Each passing year, I find the Christmas season more packed with meaning and emotion of every kind. This was no less true this year as I savored the anticipatory days leading up to Christmas, desiring to take it all in slowly and purposefully.
This mindset led me straight into a mini-meltdown the evening of Dec. 23, however, the night of our traditional Salonen dinner and gift exchange, which happens just before a larger celebration with extended family.
The dishes hadn’t yet been cleared when the kids began hovering around the tree sorting through packages — some freshly placed there — and, to my consternation, doling them out.
“Hold on!” I blurted out while clenching unused silverware I’d just pulled from the table. “Could we clean up a bit first?”
I knew the kids had been itching to get at the packages that had been teasing them from below the boughs for days now. But everything in me yelled “Halt!”
More and more we seem wont to rush from one season to the next, not pausing long enough to truly appreciate the gifts that have just been placed in our arms. This can lead to such an emptiness and letdown later.
Noting my upset-mama look, the kids returned the gifts temporarily so I could snap a few photos of our full, pretty tree with the most willing participants posing in front.
The kitchen now back in order, we settled in to enjoy time together, reveling in the chance to share happy secrets we’d been storing up, and warming our bellies with belabored sips of mint hot chocolate.
The next evening, just before midnight on Dec. 24, we all gathered again in our finest Christmas attire at the Cathedral of the Holy Spirit in Bismarck, where a rare, full moon beckoned us into a poinsettia-bedecked sanctuary.
Behind the altar, gold and red banners twirled, and one large, lit Christmas tree with a jeweled star dangling from the ceiling above kept our eyes mesmerized as choral melodies awakened our souls.
“Why rush any of this?” I thought. Surely, the cold world will still be waiting when it’s all over.
I’m not alone in my sentiments. Our church’s liturgical calendar shows the Christmas season technically beginning Dec. 25 but extending through the baptism of our Lord on Jan. 10.
Even as the yearly calendar flips ahead and Christmas trees are pitched to the curb, we can cling to the richness of this season. In fact, I’m still slowly unwrapping the intangible presents, including these treasures:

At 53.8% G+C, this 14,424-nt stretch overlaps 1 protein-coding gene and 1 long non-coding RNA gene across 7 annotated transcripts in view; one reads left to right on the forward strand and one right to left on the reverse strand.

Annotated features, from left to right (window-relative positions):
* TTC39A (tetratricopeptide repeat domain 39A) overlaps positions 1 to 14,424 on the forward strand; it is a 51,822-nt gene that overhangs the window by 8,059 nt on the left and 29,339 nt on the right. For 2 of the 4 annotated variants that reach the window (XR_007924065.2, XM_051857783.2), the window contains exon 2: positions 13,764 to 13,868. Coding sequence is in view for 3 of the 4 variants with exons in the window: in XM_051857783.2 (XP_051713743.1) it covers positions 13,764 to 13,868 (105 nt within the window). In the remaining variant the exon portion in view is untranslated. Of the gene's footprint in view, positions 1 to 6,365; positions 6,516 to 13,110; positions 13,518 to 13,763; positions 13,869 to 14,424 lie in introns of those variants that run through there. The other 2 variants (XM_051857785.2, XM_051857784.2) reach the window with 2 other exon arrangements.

The gift of words: I could spend months meditating on Bishop David Kagan’s homily from Christmas Eve, words borrowed from St. Ambrose, who lived in the fourth century. According to Kagan, St. Ambrose once defined Christmas as “the kiss of God on the lips of unworthy man,” and the incarnation as “humility exalted. It is life. It is love. It is the love of life, and it is the life of love.”
The gift of new life: No one lived this reality more than Michelle Duppong, who succumbed to complications from cancer at age 31, dying at her family’s farm near Glen Ullin, N.D., on Christmas Day. Her Caringbridge journal bears witness to this young lady’s big faith, which lovingly attracted many to the Lord throughout her earthly life.
Michelle’s funeral took place a year to the day after her disconcerting diagnosis. At the funeral vigil, her priest friend, the Rev. Nathan Cromly, called Michelle’s entire life “a proclamation pointing toward heaven.”
I texted her sister, Lisa Gray, of Fargo, the day after her passing, “The Lord comes as a child, and Michelle leaps into his gentle arms.” What a gift, the gift of living with God and love forever.
The gift of illness: In a nursing home in Bismarck, my friend’s mother-in-law, Delila Mayer, sits captive with Guillain-Barre syndrome, which has left her paralyzed from the neck down since June. And yet, when my sister and I visited her Dec. 26, she greeted us with a huge smile, a large crucifix draped around her neck, and zealous, hope-filled words about her wish to use her suffering to draw more souls to God. What a light.
The gift of hope: Pope Francis desires peace for our world, and has declared this the Year of Mercy, challenging us all to extend mercy in unlikely places. What a great challenge for the new year, to stay watchful for ways to live out our mercy big in this fresh year ahead.
The gift of music: On Christmas Day, 14 of our family members, ages 10 to 74, piled into a common room at the nursing home where my grandmother, Elizabeth Byrne, 101, has lived for the past several years. Encircling her, we sang Christmas carols with gusto and, later, gifted her with piano and flute melodies.
Just before midnight on Dec. 28, Grandma passed away peacefully in her sleep. What a blessing to realize we were sending Grandma into the next world with our heartfelt refrains resounding in her soul. Rest in peace, precious child of the King.
[For the sake of having a repository for my newspaper columns and articles, I reprint them here, with permission, a week after their run date. The preceding ran in The Forum newspaper on Jan. 2, 2016.]